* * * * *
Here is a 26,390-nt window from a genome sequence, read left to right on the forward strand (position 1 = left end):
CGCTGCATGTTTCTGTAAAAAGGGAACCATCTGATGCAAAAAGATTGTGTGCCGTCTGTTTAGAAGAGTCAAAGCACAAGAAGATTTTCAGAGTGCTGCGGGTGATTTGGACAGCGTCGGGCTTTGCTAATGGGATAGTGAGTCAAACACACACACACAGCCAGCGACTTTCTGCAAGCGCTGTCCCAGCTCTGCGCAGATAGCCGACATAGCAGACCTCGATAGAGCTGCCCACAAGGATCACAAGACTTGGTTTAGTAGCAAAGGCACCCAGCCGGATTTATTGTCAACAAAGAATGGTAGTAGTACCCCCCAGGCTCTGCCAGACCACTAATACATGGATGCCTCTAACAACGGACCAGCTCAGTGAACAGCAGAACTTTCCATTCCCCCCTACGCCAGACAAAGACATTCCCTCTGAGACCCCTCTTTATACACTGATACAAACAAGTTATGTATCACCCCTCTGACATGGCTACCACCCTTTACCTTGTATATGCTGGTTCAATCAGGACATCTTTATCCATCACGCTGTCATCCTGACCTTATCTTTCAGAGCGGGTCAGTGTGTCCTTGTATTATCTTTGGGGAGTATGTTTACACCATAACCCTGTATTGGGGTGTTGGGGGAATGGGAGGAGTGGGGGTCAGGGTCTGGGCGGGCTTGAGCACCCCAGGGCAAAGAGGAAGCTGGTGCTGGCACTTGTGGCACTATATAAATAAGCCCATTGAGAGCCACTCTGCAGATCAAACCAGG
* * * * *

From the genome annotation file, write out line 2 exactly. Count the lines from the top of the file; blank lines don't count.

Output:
CGCTGCATGTTTCTGTAAAAAGGGAACCATCTGATGCAAAAAGATTGTGTGCCGTCTGTTTAGAAGAGTCAAAGCACAAGAAGATTTTCAGAGTGCTGCGGGTGATTTGGACAGCGTCGGGCTTTGCTAATGGGATAGTGAGTCAAACACACACACACAGCCAGCGACTTTCTGCAAGCGCTGTCCCAGCTCTGCGCAGATAGCCGACATAGCAGACCTCGATAGAGCTGCCCACAAGGATCACAAGACTTGGTTTAGTAGCAAAGGCACCCAGCCGGATTTATTGTCAACAAAGAATGGTAGTAGTACCCCCCAGGCTCTGCCAGACCACTAATACATGGATGCCTCTAACAACGGACCAGCTCAGTGAACAGCAGAACTTTCCATTCCCCCCTACGCCAGACAAAGACATTCCCTCTGAGACCCCTCTTTATACACTGATACAAACAAGTTATGTATCACCCCTCTGACATGGCTACCACCCTTTACCTTGTATATGCTGGTTCAATCAGGACATCTTTATCCATCACGCTGTCATCCTGACCTTATCTTTCAGAGCGGGTCAGTGTGTCCTTGTATTATCTTTGGGGAGTATGTTTACACCATAACCCTGTATTGGGGTGTTGGGGGAATGGGAGGAGTGGGGGTCAGGGTCTGGGCGGGCTTGAGCACCCCAGGGCAAAGAGGAAGCTGGTGCTGGCACTTGTGGCACTATATAAATAAGCCCATTGAGAGCCACTCTGCAGATCAAACCAGG